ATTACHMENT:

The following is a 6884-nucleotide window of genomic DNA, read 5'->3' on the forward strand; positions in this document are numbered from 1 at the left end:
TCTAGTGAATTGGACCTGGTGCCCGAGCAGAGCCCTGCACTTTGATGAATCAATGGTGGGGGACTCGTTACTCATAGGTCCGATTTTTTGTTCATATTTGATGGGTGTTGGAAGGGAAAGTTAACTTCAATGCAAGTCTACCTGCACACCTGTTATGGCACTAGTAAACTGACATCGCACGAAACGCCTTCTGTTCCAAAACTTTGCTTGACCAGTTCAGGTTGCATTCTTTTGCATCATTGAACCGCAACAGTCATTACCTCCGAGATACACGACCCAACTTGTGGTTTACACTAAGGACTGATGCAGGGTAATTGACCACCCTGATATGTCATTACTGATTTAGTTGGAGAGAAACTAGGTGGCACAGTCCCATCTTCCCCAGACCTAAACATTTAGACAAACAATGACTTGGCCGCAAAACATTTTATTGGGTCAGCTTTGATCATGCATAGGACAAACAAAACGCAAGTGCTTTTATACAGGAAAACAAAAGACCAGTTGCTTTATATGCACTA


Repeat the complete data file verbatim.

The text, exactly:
The following is a 6884-nucleotide window of genomic DNA, read 5'->3' on the forward strand; positions in this document are numbered from 1 at the left end:
TCTAGTGAATTGGACCTGGTGCCCGAGCAGAGCCCTGCACTTTGATGAATCAATGGTGGGGGACTCGTTACTCATAGGTCCGATTTTTTGTTCATATTTGATGGGTGTTGGAAGGGAAAGTTAACTTCAATGCAAGTCTACCTGCACACCTGTTATGGCACTAGTAAACTGACATCGCACGAAACGCCTTCTGTTCCAAAACTTTGCTTGACCAGTTCAGGTTGCATTCTTTTGCATCATTGAACCGCAACAGTCATTACCTCCGAGATACACGACCCAACTTGTGGTTTACACTAAGGACTGATGCAGGGTAATTGACCACCCTGATATGTCATTACTGATTTAGTTGGAGAGAAACTAGGTGGCACAGTCCCATCTTCCCCAGACCTAAACATTTAGACAAACAATGACTTGGCCGCAAAACATTTTATTGGGTCAGCTTTGATCATGCATAGGACAAACAAAACGCAAGTGCTTTTATACAGGAAAACAAAAGACCAGTTGCTTTATATGCACTA